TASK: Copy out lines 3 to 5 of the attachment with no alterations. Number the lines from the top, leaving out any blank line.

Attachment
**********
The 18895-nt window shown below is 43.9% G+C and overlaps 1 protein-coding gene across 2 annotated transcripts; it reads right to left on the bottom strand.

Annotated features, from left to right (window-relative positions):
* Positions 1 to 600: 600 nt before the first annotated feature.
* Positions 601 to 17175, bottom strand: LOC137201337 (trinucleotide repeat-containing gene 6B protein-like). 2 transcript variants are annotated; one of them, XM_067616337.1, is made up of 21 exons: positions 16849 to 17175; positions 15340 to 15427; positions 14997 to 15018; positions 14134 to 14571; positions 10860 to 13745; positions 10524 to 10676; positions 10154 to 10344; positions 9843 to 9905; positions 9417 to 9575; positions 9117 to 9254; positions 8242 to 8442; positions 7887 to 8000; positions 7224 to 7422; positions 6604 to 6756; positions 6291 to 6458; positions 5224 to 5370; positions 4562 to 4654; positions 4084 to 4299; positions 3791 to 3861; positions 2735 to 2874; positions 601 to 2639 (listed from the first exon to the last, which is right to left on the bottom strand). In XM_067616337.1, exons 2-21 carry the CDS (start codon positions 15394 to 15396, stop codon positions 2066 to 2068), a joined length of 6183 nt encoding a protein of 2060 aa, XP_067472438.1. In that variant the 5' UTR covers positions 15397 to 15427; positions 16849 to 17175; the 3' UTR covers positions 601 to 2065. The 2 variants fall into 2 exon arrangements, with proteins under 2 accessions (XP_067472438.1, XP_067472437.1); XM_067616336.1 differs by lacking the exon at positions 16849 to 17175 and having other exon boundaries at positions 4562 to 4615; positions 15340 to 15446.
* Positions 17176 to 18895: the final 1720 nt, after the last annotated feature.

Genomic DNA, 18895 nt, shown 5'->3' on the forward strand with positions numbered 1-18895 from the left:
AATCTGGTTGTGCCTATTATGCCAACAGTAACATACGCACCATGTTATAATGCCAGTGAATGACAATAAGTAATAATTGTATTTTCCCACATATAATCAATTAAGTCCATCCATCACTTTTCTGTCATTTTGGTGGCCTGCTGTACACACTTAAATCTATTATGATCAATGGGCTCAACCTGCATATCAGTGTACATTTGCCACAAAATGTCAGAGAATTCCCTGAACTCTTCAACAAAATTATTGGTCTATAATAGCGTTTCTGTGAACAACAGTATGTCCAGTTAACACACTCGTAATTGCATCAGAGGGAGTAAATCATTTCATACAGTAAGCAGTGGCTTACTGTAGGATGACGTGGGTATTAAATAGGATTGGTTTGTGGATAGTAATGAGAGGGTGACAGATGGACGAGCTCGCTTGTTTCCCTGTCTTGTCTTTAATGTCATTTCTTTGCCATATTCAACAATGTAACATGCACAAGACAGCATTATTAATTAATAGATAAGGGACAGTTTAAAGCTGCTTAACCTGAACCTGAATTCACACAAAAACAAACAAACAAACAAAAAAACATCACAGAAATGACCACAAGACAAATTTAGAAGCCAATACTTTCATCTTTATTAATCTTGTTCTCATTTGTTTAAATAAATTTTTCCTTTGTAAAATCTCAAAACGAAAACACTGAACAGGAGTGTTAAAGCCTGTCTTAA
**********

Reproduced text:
* Positions 1 to 600: 600 nt before the first annotated feature.
* Positions 601 to 17175, bottom strand: LOC137201337 (trinucleotide repeat-containing gene 6B protein-like). 2 transcript variants are annotated; one of them, XM_067616337.1, is made up of 21 exons: positions 16849 to 17175; positions 15340 to 15427; positions 14997 to 15018; positions 14134 to 14571; positions 10860 to 13745; positions 10524 to 10676; positions 10154 to 10344; positions 9843 to 9905; positions 9417 to 9575; positions 9117 to 9254; positions 8242 to 8442; positions 7887 to 8000; positions 7224 to 7422; positions 6604 to 6756; positions 6291 to 6458; positions 5224 to 5370; positions 4562 to 4654; positions 4084 to 4299; positions 3791 to 3861; positions 2735 to 2874; positions 601 to 2639 (listed from the first exon to the last, which is right to left on the bottom strand). In XM_067616337.1, exons 2-21 carry the CDS (start codon positions 15394 to 15396, stop codon positions 2066 to 2068), a joined length of 6183 nt encoding a protein of 2060 aa, XP_067472438.1. In that variant the 5' UTR covers positions 15397 to 15427; positions 16849 to 17175; the 3' UTR covers positions 601 to 2065. The 2 variants fall into 2 exon arrangements, with proteins under 2 accessions (XP_067472438.1, XP_067472437.1); XM_067616336.1 differs by lacking the exon at positions 16849 to 17175 and having other exon boundaries at positions 4562 to 4615; positions 15340 to 15446.
* Positions 17176 to 18895: the final 1720 nt, after the last annotated feature.